Bronte's Jane Eyre and Margaret Atwood's A Handmaids Tale.
In this essay, I will compare a pre-twentieth century novel with a
modern novel, and examine the discussion of the treatment of women in
'Jane Eyre' was first published in 1847, and was written by Charlotte
Bronte. It is the story of a young woman, Jane Eyre, ill treated
through childhood, but determined and intelligent. Through the novel,
the reader watches her grow and develop as a person, and overcome many
problems, to become a respectable, independent woman. It is said that
'Jane Eyre' contains many autobiographical elements from Bronte's own
experiences of life.
Bronte uses this novel to observe and criticize oppressive social
ideas that were common in nineteenth century Victorian society. Jane's
position as a governess (another autobiographical element, as
Charlotte too was a governess) is an imperative tool in the novel, as
it provides a neutral vantage point from which to observe these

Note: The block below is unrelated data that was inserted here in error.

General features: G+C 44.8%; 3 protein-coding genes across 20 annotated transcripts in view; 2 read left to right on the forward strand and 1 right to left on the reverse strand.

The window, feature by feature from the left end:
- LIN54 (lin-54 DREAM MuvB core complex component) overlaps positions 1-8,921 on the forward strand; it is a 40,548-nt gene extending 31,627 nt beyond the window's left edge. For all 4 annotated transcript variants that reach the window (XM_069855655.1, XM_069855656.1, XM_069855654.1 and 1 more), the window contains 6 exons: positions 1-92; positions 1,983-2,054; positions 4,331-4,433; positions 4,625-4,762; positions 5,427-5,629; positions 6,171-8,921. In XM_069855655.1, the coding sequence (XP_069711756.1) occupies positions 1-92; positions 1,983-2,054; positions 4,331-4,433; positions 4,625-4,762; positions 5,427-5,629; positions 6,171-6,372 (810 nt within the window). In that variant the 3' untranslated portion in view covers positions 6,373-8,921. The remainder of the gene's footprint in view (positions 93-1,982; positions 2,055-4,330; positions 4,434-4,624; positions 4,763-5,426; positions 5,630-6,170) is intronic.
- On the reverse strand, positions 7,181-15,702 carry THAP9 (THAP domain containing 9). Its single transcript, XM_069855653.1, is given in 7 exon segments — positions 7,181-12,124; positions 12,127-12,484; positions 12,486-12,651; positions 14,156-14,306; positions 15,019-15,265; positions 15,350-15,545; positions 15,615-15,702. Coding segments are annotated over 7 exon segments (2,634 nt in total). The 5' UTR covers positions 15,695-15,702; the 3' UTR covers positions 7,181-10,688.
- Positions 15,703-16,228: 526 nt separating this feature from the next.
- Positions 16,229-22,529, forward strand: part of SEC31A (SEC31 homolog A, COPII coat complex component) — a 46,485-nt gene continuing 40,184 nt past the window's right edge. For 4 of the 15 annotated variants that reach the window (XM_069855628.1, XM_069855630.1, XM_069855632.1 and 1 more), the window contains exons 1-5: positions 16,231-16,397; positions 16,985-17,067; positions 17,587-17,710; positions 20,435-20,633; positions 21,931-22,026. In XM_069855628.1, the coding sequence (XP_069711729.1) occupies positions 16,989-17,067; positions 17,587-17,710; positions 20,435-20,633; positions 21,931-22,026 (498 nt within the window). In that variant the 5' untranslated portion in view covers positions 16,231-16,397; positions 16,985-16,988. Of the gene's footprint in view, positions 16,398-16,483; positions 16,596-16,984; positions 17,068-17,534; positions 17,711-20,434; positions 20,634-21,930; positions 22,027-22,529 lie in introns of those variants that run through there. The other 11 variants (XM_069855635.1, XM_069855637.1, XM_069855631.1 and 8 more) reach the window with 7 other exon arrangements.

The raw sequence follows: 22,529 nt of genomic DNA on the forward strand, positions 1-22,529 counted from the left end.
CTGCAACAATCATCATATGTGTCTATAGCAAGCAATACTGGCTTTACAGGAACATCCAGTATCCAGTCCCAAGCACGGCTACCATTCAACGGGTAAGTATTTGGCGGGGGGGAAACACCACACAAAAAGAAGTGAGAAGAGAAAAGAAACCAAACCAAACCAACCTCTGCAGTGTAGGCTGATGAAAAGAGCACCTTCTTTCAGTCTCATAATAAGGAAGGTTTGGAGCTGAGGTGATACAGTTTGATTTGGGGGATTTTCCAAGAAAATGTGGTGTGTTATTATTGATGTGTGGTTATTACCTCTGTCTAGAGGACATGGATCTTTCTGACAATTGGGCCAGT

practices of Victorian society. Governesses were expected to have the
education and culture of the aristocracy, but were still looked at as
the same status as servants, as they were paid employees. They were
seen as lower class, as shown by Lady Ingram in chapter 17:
"Don't mention governesses, the word makes me nervous. I have suffered
a martyrdom from their incompetence."
"In hers [physiognomy] I see all the faults of her class."
Female oppression is another prominent issue in the book. Bronte
creates struggles that Jane must overcome to achieve equality with
men, and she resists the superior attitude of men who believe women
should have submissive positions. For ex...
... middle of paper ...
...ppressed. The message is that this balance between men and woman is
delicate and its future uncertain. In reading the book you realise
that it is entirely possible for woman to lose their rights
completely, and the social clock, in relation to woman in society,
could be turned back. The Handmaid's Tale is set in the future an any
signs of the rights of women as we know them are banished and barren,
except in the pain ridden memories of women living reduced roles.
Charlotte Bronte, although more subtle in her approach than Atwood,
displays just as much passion concerning rights of women. At several
points she acknowledges that women's role in society is questionable,
and should be a prominent issue in women's minds.
I thoroughly enjoyed reading both books and feel that both are
excellent pieces of literature that put across a strong, important
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